Later on in the book, Shannon describes how the initial visitation by the Nummo began a sequence of DNA alterations which were necessary in allowing them to develop humankind in specific and pre-determined ways. Evidence of this is said to be encoded within some of the Dogon’s symbolic language but also within a wider arena through the ancient Greek and Biblical mythology that we recognise today.
Originally, it was said by the Dogon that the Nummo arrived in flying machines and this too comes under scrutiny by the author who then traces the evolution of this seminal vehicle through early UFO mythology Originally derived from the concept of a ‘Celestial Ram’ this receptacle was seemingly also closely connected to the important DNA development work being carried out on Earth by the visitors. Once again Shannon has traced the emergence of this process much wider afield and believes that these concepts are symbolised by the Celts and the Pictish religions of Northern Europe.
A Powerful Argument
Throughout ‘Day of the Fish’ the reader is consistently presented with a deep reservoir of esoteric thought and related mythological concepts – equal, in my mind, to the works of referenced authors such as Robert Graves, Sir James Fraser and Joseph Campbell.
This is a large book in every respect and is one that contains an impressive body of carefully presented research work by the author. It quickly becomes apparent whilst reading ‘Day of the Fish’ that it is a book that identifies a genuine sacred mystery and one of great historical significance.
Early on in its pages Shannon makes a very powerful argument for the need to unravel the Dogon’s mysteries within various strands of ancient Goddess worship and the veneration of the feminine principle. It is important to mention that readers of ‘Day of the Fish’ need to approach her research material armed with a healthy scepticism regarding our modern interpretation of ancient history – one which many people are now beginning to accept is wholly inaccurate and which has been deliberately falsified by later patriarchal religious religions.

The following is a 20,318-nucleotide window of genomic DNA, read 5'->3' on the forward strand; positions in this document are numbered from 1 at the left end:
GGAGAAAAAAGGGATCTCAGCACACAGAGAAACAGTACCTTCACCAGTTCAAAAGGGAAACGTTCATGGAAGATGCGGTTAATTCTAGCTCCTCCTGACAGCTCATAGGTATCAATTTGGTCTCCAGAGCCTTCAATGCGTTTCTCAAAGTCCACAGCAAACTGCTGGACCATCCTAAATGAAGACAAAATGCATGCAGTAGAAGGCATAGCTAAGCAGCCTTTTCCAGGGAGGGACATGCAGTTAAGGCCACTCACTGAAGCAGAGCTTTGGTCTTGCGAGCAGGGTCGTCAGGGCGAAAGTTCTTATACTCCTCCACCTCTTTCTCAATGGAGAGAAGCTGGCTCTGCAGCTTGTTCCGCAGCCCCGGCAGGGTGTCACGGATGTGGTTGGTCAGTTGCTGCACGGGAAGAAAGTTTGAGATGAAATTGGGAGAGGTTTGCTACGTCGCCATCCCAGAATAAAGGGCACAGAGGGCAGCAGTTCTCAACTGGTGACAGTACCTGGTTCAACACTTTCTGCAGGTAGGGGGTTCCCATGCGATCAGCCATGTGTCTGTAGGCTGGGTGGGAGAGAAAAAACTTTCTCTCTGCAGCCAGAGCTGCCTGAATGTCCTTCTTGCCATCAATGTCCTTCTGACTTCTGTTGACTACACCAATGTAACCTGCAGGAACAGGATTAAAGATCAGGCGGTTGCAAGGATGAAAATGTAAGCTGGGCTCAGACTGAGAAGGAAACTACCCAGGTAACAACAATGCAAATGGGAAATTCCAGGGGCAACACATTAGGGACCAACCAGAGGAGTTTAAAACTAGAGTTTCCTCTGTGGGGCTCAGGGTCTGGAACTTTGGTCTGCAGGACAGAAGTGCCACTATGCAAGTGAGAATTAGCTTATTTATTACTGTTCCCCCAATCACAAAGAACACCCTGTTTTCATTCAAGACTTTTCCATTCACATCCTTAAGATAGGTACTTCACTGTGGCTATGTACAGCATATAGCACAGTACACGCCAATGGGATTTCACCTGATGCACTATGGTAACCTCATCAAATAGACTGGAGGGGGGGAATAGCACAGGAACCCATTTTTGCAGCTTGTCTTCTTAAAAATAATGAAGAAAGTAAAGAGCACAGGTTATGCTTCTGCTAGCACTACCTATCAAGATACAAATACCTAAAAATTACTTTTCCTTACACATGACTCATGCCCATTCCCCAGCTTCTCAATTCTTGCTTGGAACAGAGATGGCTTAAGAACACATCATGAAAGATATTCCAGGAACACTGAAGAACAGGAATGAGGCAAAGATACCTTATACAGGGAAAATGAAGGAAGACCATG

Despite the complexities and intricacies of her argument the complex material within ‘Day of the Fish’ is well-presented and comparatively easy to follow. The book is thoroughly illustrated throughout and the profuse inclusion of images enrich the reading experience greatly.
This is a book that reaches out into the very heart of the spiritual essence of man and by doing so reveals that at it’s core are the secrets of human DNA and that through them are revealed the nature of who we truly are as human beings and the place that we hold within the Universe.
I whole-heartedly recommend ‘Day of the Fish’ to students of the Sirian mysteries. Whilst the author does not deal specifically with Sirius, except within the context of the Dogon’s belief systems regarding the star, it is so clear that a great deal of the key material within the book resonates to those core concepts of Sirian philosophy – ideas which appear in some measure within the works of several other contemporary researchers on the importance of the star within esoteric and occult traditions.
Day of the Fish is a book filled with the most profound implications regarding the way that humankind evolved whilst its conclusions act as a powerful signpost to where we might yet still be headed. It should be read by everyone with an interest in spirituality at least once for it is a vitally important document that stands as a power advocate for a greatly overdue shift back to our ancient Pagan and feminine roots.